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on 14 January 2016
The subtitle of this book is "Extraordinary But True Stories." Alas, when it comes to choosing between extraordinary and true, Mr. Quinn invariably goes with "extraordinary." He seems happy to pass on legends and tall tales without checking the facts.

In some cases, this involves some minor and forgivable simplification. For example, he presents it as proven fact that the Crossbones Graveyard was a burying ground specifically for prostitutes, but some sources suggest it was a pauper's graveyard or a plague pit. I wish he had given a more nuanced view, but in a book meant to offer quick glimpses into a variety of subjects, it's a forgivable omission.

In other cases, he makes a minor error that doesn't affect his overall point. He claims that the feather quill held by the statue of John Stow in St. Andrew Undershaft is changed every year by the Lord Mayor of London in a special ceremony. In fact, it's changed every three years -- but the fact that the Lord Mayor changes it all is certainly a fascinating bit of London trivia.

Unfortunately, in some cases, his information is wrong enough to invalidate his main point. For example, Quinn claims that "even today a freeman is entitled to herd sheep over London Bridge, he may walk about the city with a drawn sword, can insist on being married in St Paul's Cathedral, is permitted to be drunk and disorderly without fear of arrest and best of all if he is sentenced to hang the execution can only be carried out using a silken rope!" In fact, the city of London's own publications on the subject make it clear that, if these rights ever actually existed, they certainly don't apply today.

Everybody makes mistakes, and no one of these errors would be a big deal -- but I've spotted enough of them that I don't feel I can trust anything he says without further verification, which takes some of the pleasure out of the book.

If you approach this book as a evening in a pub with a charming but slightly unreliable friend, you'll leave with many entertaining tales. Just don't rely too heavily on their being true.
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on 29 May 2017
It's ok us all I can say. Gave a copy to a friend who is a London history buff and he did question the authenticity of some of the stories, which did sound a bit glib. This, however, just our personal opinions. Others may enjoy it as a quick, light hearted read.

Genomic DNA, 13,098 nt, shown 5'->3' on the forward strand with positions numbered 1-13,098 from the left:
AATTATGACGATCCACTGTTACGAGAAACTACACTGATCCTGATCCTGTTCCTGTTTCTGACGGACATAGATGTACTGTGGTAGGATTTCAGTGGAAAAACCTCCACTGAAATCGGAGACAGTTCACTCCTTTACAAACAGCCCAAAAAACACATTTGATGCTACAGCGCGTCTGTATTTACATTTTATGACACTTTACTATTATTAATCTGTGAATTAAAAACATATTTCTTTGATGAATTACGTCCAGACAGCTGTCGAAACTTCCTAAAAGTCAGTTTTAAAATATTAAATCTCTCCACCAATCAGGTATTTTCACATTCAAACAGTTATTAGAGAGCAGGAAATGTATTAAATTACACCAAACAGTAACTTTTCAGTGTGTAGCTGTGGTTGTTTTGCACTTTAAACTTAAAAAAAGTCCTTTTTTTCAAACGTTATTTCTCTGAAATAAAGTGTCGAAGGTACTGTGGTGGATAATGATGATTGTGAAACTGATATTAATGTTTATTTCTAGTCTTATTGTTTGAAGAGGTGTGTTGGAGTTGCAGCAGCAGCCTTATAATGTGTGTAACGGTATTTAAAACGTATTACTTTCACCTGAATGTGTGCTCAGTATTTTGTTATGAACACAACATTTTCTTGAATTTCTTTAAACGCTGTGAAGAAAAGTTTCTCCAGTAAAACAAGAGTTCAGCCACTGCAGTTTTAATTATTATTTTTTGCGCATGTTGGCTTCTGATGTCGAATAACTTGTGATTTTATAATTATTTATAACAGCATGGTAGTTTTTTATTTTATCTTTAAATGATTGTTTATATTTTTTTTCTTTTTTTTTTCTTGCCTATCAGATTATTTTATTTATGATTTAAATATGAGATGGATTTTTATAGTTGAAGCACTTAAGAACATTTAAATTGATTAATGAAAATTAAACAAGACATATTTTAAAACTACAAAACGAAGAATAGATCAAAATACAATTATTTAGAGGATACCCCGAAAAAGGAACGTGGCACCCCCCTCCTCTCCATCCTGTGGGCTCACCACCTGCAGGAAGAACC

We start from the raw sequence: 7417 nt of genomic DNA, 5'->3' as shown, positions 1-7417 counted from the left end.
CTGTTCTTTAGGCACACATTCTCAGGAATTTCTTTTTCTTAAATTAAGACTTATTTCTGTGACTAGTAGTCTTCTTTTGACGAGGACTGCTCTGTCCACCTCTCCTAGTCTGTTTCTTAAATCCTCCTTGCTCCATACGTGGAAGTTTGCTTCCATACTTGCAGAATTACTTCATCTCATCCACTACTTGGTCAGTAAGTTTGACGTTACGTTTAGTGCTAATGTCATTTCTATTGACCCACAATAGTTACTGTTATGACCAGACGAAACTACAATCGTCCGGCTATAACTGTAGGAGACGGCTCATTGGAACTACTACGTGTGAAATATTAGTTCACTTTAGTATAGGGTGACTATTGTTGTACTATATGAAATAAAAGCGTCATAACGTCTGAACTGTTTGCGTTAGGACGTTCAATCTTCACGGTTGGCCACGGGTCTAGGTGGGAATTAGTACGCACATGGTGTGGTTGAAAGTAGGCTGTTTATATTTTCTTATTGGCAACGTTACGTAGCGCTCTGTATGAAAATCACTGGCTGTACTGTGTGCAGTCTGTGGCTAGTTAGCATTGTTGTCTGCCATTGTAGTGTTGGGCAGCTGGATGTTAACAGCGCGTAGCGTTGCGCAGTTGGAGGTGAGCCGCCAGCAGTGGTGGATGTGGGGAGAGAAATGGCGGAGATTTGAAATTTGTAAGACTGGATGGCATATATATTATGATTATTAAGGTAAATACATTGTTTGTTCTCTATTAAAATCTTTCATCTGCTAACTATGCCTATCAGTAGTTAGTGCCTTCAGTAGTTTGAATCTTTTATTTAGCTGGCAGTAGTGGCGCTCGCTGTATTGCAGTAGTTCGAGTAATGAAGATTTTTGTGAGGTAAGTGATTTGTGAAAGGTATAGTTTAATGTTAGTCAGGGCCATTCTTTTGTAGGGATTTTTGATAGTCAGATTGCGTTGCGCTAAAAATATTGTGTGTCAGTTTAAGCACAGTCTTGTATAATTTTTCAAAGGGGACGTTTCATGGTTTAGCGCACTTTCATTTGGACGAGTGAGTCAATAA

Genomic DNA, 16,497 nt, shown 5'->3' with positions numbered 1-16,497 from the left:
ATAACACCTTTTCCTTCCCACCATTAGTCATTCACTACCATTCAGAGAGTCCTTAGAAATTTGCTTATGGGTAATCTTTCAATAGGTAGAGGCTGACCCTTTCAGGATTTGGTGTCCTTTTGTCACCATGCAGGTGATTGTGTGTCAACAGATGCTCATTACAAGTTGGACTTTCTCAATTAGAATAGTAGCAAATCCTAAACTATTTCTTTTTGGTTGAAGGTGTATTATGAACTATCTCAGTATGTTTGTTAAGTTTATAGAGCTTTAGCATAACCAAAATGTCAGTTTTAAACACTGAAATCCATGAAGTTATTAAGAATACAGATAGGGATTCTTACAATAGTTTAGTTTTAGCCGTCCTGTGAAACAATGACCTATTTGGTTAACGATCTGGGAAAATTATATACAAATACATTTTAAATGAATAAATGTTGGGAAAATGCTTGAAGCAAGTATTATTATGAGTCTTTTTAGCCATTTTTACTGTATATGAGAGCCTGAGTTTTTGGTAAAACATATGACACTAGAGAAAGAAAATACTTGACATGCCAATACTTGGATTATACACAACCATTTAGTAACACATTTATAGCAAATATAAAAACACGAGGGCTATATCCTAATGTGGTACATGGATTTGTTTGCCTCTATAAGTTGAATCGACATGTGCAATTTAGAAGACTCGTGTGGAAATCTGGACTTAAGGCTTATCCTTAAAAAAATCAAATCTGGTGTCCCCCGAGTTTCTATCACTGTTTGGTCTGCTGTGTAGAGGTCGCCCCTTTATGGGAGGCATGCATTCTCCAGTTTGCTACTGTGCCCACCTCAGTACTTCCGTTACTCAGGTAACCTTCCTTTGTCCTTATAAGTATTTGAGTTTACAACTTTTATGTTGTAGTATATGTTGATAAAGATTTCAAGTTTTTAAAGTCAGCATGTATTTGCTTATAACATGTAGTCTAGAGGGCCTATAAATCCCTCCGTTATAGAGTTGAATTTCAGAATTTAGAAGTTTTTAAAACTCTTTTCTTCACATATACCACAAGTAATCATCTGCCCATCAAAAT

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on 27 April 2017
I think I have read most of this before but under a different title possibly. If I hadn't it would have scored more. It could do with fleshing out as some of the chapters are very brief.
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on 3 July 2017
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on 21 April 2017
Most interesting and answered a question I have wondered about for some time.
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With few of the tales running to more than a couple of pages, this is a perfect book for dipping into for a few minutes at a time. What lets it down is the author's tendency to sneer, most especially at royalty, the rich, and anyone he feels is responsible for having an old building demolished (and nothing that has gone up in place of something else is ever any good). This can be best illustrated by his comment on Waterloo Bridge, "destroyed by a stupid decision". Ummm, no, actually. A quick google shows that the bridge was demolished after decades of increasing problems with damaged bridge pier foundations. So perhaps building a brand new bridge wasn't such a stupid idea after all? Anyway, the sneering aside, despite the lack of pictures or maps, the author's journalistic style makes for easy reading, and there's certainly plenty of tales & plenty of variety amongst them. An interesting & enjoyable read, worthy of 4*.
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on 5 May 2015
funny, informative and the author not being totally unbiased, particularly in regard to planners and developers, this book was a joy for me, so much so that during my family visits to London many places are on my 'must visit' list. Dip into it, or as I did, spend ages page turning, whichever, enjoy the trip round quirky London.
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on 2 April 2017
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on 30 December 2008
London's Strangest Tales

London's Strangest Tales is a fantastic book full of quirky little facts about London. Being a Londoner myself, I found it endearing and loved hearing things about places I am familiar with and go to often. I definitely think I will plan a day going around London to see if I can spot the hidden landmarks and pieces of our history that still survive today.
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on 16 July 2014
This is a very nice collection of tales full of humour and fun historical information. If you have ever been curious about what goes on behind the scenes in history, this would be a perfect book to choose.

This book is not extremely lengthy, but moves progressively forward to the future from the distant past, recounting some of the most hair-raising and comical events in local history.

What I liked about this book more than anything, was the voice of the narrator. Rather than a stiff, formal approach, the book felt very conversational and easy going. There were multiple parts that made me laugh.

If you like learning about history and want to have a few smiles along the way, this is an excellent choice.

This review is based on a complimentary copy from the publisher and provided through Netgalley. All opinions are my own.
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